Idaho Gov. Butch Otter ordered state wildlife managers Monday to stop arresting poachers and investigating illegal killings of wolves, saying the state is getting out of wolf management.
Without the ability to stage a public wolf hunt this fall, there’s little benefit for Idaho to act as the U.S. Fish and Wildlife Service’s “designated agent” for managing wolves in the state, the governor said in a terse letter to Interior Secretary Ken Salazar.
“This has been after months and months of frustration,” Otter said during an appearance in Boise. “We had a successful hunt last year, and it was a responsible hunt.”
An estimated 850 wolves live in Idaho. Hunters killed 188 wolves during the state’s first public hunt, which ended March 31. State officials said hunting pressure is needed to keep wolves from depleting deer, elk and moose populations.
Earlier this year, a federal judge reinstated Endangered Species Act protections for gray wolves in the Northern Rockies, ruling that the federal government couldn’t delist wolves in Idaho and Montana when the state of Wyoming hadn’t adopted an approved plan to protect wolves. The ruling by U.S. District Judge Donald Molloy blocked public wolf hunts planned this fall in Idaho and Montana.
Since September, Otter’s advisers had been negotiating with Salazar and other federal officials on a plan for Idaho to continue to manage wolves within state borders. In addition to the hunt, Otter wanted provisions giving state wildlife managers more authority to kill wolves in areas where state officials said the packs are taking too many big game.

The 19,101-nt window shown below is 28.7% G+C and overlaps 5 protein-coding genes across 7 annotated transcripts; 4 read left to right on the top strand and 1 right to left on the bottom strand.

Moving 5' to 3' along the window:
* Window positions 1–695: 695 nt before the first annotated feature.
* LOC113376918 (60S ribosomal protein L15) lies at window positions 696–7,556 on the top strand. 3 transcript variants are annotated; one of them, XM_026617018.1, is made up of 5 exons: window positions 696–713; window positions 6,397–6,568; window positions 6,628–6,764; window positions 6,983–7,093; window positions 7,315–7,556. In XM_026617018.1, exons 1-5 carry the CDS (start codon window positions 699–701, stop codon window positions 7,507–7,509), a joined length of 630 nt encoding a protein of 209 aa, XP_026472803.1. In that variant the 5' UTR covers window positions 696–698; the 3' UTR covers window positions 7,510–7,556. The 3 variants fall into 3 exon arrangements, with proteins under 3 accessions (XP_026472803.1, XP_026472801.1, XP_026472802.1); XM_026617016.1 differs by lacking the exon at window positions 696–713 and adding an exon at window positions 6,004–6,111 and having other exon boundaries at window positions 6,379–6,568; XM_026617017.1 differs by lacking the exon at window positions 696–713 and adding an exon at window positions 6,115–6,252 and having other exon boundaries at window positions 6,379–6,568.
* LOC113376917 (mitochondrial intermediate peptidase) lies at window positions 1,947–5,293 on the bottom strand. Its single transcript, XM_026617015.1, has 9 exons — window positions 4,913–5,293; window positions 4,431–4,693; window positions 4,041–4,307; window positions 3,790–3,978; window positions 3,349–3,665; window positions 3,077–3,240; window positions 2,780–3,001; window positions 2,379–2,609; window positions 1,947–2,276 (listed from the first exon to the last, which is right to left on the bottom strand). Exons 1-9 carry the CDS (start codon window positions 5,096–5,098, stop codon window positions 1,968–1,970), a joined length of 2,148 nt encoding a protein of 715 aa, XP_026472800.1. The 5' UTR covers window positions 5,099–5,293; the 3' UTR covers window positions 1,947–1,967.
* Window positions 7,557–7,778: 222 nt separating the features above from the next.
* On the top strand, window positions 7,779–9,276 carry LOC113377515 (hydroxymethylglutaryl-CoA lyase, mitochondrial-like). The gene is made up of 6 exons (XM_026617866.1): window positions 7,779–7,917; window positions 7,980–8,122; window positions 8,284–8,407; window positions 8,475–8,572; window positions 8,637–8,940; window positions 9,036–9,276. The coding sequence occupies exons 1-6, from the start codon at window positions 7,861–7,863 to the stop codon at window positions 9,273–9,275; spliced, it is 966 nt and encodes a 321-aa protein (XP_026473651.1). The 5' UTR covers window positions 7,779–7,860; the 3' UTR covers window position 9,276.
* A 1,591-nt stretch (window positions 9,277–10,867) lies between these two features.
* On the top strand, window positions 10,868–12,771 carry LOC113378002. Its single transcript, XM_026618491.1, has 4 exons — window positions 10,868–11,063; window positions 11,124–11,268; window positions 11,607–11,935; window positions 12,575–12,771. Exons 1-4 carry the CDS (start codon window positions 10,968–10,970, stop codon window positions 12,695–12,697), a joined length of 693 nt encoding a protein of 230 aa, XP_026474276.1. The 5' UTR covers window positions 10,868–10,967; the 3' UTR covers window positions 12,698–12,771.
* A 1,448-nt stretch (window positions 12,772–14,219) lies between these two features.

In practical terms, Monday’s pronouncement means state employees won’t monitor wolf populations, investigate suspicious or illegal killings or take part in culling wolf packs that prey on livestock. Any tips will be turned over to federal wildlife officials.
For the time being, “our employees are getting out of the business of managing these predators,” said Otter spokesman Jon Hanian.
Keith Allred, a Democratic candidate challenging Otter for the governor’s seat, immediately criticized Otter’s stance.
“Butch Otter just gave away more state power to the federal government,” Allred said in a statement. “We need to be asserting our sovereignty, not giving it away.”
“Nothing else has worked,” Otter, a Republican, fired back. “Everything the (federal government) has promised us, they’ve not kept. … It’s time to draw the line somewhere.”
Asking state wildlife managers to enforce unpopular federal mandates, including no taking of wolves, isn’t fair or safe for employees, said Wayne Wright, chairman of the Idaho Fish and Game Commission.
“There’s a lot of anger and angst out there on the part of sportsmen with the whole judicial process,” Wright said. “It would be very difficult for us to put our officers in harm’s way.”
He also said it would be “untenable” to subsidize wolf management with revenue from sales of hunting licenses. Last year, Idaho spent about $1.7 million on wolf management. About $500,000 came from license sales, paid for by hunters, with the remainder coming from federal funds.
Interior Department officials said Otter’s demands for a public hunt couldn’t be accommodated.
“The wolf is again on the endangered species list and therefore we cannot currently authorize the resumption of sport hunting of wolves,” said Kendra Barkoff, an Interior Department spokeswoman.
But she said the agency will continue to work with Idaho and other states to find a balance between re-establishing wolves and conserving big game.
Otter’s action also drew criticism from Defenders of Wildlife, a lead plaintiff in the lawsuit to relist the Northern Rockies’ wolf population under the Endangered Species Act.
Defenders President Rodger Schlickeisen accused Otter of escalating tensions over the wolf issue for “political showmanship.”
“We firmly believe that, with proper safeguards in place, wolves can once again be managed by the states,” he said.